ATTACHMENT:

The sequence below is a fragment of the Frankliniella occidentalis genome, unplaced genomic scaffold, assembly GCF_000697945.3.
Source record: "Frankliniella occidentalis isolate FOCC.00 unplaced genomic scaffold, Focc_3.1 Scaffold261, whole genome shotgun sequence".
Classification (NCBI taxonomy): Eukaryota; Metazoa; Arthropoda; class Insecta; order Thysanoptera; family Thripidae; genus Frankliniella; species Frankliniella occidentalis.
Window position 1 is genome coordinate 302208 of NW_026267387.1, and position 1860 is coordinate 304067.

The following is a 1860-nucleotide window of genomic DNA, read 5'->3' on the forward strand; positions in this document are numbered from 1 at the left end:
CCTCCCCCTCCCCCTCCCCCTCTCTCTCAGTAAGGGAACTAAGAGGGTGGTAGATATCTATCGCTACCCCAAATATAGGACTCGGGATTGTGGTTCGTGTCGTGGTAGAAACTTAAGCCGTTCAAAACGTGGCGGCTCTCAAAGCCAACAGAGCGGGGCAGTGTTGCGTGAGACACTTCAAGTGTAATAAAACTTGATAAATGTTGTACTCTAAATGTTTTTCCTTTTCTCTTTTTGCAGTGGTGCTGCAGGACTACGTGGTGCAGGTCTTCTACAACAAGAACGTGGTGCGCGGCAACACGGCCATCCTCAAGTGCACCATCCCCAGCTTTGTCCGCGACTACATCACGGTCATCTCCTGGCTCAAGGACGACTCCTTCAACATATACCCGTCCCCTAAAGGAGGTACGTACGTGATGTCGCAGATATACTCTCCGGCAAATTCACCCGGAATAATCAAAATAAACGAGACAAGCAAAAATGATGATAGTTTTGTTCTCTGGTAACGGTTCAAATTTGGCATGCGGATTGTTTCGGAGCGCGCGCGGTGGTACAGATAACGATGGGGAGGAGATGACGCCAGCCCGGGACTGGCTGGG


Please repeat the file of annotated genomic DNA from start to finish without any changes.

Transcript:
The sequence below is a fragment of the Frankliniella occidentalis genome, unplaced genomic scaffold, assembly GCF_000697945.3.
Source record: "Frankliniella occidentalis isolate FOCC.00 unplaced genomic scaffold, Focc_3.1 Scaffold261, whole genome shotgun sequence".
Classification (NCBI taxonomy): Eukaryota; Metazoa; Arthropoda; class Insecta; order Thysanoptera; family Thripidae; genus Frankliniella; species Frankliniella occidentalis.
Window position 1 is genome coordinate 302208 of NW_026267387.1, and position 1860 is coordinate 304067.

The following is a 1860-nucleotide window of genomic DNA, read 5'->3' on the forward strand; positions in this document are numbered from 1 at the left end:
CCTCCCCCTCCCCCTCCCCCTCTCTCTCAGTAAGGGAACTAAGAGGGTGGTAGATATCTATCGCTACCCCAAATATAGGACTCGGGATTGTGGTTCGTGTCGTGGTAGAAACTTAAGCCGTTCAAAACGTGGCGGCTCTCAAAGCCAACAGAGCGGGGCAGTGTTGCGTGAGACACTTCAAGTGTAATAAAACTTGATAAATGTTGTACTCTAAATGTTTTTCCTTTTCTCTTTTTGCAGTGGTGCTGCAGGACTACGTGGTGCAGGTCTTCTACAACAAGAACGTGGTGCGCGGCAACACGGCCATCCTCAAGTGCACCATCCCCAGCTTTGTCCGCGACTACATCACGGTCATCTCCTGGCTCAAGGACGACTCCTTCAACATATACCCGTCCCCTAAAGGAGGTACGTACGTGATGTCGCAGATATACTCTCCGGCAAATTCACCCGGAATAATCAAAATAAACGAGACAAGCAAAAATGATGATAGTTTTGTTCTCTGGTAACGGTTCAAATTTGGCATGCGGATTGTTTCGGAGCGCGCGCGGTGGTACAGATAACGATGGGGAGGAGATGACGCCAGCCCGGGACTGGCTGGG